Having the Wikipedia in your pocket means you’ll be able to tackle any problem, ever. Well, almost. A quick pre-apocolyptic visit to pornhub should take care of the rest.


There are other things you may need, but the list above will serve for survival, fun and profit. Of course, we welcome suggestions for our disaster kit, so leave them in the comments.
While you are waiting for the end, I would like to suggest a good read that WILL come in useful, esp. if the end is caused by some form of radiation....
The Zombie Survival Guide: Complete Protection from the Living Dead by Max Brooks


'Ignorance is the undead's strongest ally, knowledge their deadliest enemy.'
Add shotguns, polearms and samurai swords to the list if you are waiting for the Zombie Apocalypse...... ;D
Thucydides said:
Add shotguns, polearms and samurai swords to the list if you are waiting for the Zombie Apocalypse...... ;D

You forgot the baseball bat ::), you at least need something that will give you the sound of a zombie's head being busted open  ;D
Geez, I read the thread title and saw "Parking for the Apocalypse" and thought this would be about the current transit strike in Ottawa...
Occam said:
Geez, I read the thread title and saw "Parking for the Apocalypse" and thought this would be about the current transit strike in Ottawa...

- Figures.  Only government workers would go on strike at a time like this.

TCBF said:
- Figures.  Only government workers would go on strike at a time like this.

Would it surprise you to know that they've worked without a contract since April 1, but waited until December 10 to go on strike? 

<end threadjack>
I think that an excellent addition to the list of things to pack:

A towel

Towels are so useful, They can hide you from enemies, dry you off, keep you warm, be used as a weapon, etc..
I think its a perfect addition to the list of apocalyptic survival items. Cheers,

And for those of you here who have played the game Fallout 3 for xbox, you'll know that a vacuum cleaner, firehose nozzle, electric conductor unit and pilot light are all that's required to make your own handy rocket launcher...and who needs to know all that stuff mentioned below, when you have a really really big gun?  :D  this one's gonna get me in trouble....
If the Apocalypse is coming you need to pack .... NOTHING

Just stick your head between your legs & kiss your a$$ goodbye... all other doohickies are superfluous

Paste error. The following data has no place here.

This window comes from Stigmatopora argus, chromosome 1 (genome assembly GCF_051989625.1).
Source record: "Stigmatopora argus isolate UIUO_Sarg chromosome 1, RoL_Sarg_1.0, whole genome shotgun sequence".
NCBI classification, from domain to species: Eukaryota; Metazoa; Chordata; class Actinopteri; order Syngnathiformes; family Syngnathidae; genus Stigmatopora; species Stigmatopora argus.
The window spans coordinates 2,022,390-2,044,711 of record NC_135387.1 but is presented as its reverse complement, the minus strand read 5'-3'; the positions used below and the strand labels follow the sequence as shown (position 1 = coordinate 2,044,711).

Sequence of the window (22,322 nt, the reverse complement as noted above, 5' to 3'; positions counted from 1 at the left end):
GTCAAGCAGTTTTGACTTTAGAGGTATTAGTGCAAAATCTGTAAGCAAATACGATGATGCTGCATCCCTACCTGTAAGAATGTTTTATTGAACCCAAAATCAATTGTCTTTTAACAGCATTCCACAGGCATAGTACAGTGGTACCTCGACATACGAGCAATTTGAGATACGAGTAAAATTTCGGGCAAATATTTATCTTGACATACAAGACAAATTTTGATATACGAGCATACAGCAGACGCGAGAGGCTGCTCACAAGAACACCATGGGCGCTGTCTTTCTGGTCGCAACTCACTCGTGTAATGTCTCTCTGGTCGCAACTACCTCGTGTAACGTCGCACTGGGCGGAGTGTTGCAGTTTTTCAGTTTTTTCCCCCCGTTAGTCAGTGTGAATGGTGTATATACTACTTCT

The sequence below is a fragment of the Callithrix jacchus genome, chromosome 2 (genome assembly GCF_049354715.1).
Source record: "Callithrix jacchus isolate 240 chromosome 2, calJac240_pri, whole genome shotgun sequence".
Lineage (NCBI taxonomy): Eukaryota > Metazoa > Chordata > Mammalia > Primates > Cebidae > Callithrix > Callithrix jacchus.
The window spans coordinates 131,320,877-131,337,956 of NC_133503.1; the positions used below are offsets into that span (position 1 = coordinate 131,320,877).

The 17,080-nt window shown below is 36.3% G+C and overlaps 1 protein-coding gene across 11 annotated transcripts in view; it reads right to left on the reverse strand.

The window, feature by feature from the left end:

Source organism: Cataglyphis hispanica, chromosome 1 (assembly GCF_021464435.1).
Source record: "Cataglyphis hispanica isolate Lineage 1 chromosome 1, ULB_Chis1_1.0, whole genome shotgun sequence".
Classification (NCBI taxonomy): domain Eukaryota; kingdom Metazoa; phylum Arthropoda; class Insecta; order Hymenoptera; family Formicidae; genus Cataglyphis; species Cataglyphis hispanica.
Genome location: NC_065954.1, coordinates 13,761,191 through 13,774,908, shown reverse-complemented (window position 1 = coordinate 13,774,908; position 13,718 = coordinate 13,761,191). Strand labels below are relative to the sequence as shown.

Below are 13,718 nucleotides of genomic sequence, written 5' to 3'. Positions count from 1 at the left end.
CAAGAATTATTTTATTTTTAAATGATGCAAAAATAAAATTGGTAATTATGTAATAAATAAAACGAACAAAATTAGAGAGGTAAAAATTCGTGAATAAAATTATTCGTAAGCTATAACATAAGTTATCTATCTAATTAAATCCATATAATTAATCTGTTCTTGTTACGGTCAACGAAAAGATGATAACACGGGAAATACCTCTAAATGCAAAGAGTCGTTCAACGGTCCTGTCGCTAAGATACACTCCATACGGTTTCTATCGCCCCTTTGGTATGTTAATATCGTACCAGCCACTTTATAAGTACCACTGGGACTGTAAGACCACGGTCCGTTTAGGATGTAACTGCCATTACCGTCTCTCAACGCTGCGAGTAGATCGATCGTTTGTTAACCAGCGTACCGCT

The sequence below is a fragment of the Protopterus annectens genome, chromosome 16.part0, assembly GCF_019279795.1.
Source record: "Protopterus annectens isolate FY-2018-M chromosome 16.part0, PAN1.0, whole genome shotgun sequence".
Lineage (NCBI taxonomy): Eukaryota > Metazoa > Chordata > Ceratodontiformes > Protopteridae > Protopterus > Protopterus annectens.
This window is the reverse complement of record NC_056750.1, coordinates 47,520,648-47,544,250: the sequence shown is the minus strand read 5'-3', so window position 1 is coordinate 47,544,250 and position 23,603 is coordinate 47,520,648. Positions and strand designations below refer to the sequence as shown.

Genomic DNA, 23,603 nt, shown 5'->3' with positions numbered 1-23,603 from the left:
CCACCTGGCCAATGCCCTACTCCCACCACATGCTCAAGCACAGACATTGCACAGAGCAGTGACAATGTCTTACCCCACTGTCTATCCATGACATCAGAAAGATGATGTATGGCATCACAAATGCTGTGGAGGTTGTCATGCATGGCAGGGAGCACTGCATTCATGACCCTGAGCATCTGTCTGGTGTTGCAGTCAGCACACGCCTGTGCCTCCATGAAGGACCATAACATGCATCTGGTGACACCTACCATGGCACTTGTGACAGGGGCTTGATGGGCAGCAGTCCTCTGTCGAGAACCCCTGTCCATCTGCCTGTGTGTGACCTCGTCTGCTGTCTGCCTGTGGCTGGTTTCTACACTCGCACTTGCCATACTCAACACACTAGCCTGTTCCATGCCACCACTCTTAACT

Fide et Fortitudine said:
I think that an excellent addition to the list of things to pack:

A towel
I agree.  You can also use your towel to hitchhike off the planet once the zombies try to take over!
You need an electronic thumb for that, but the towel makes a hitchhikers life infinitely more comfortable.
geo said:
If the Apocalypse is coming you need to pack .... NOTHING

Just stick your head between your legs & kiss your a$$ goodbye... all other doohickies are superfluous

Agreed! :cdn:
Another list:


"A mini survival kit is a survival kit which consists of those most essential outdoor survival tools and supplies which are the hardest to improvise or replace. A mini survival kit is intended to be carried along all the time and is usually designed to complement other survival tools carried along in a larger, separate bag. These kits may be referred to as BOATs, or Bug-Out Altoids Tins." <Wikipedia>

[1] My kit is built of the version you can find here: http://www.survival.com/best.htm


1 Survival Cheat sheet for mini-kits - the Universal Edibility Test, Body Signals and Ground-to-Air Signals
1 large trash bag
1" piece of drinking straw, sealed and filled with 5.25% sodium hypochlorite bleach.
1 rubber glove (it's purple in photo)
1 Ferro rod
10 matches with striker & cover
2 cotton balls w/ vasaline
1 birthday candle
2 bandaids
1 small bolt w/ nut.
3 safety pin
2 jig saw blades
4 fish hooks
2 fishing flies - one wet, one dry
5 split-shot sinkers
15' 15 lb. test line
2 rubber band
15 feet snare wire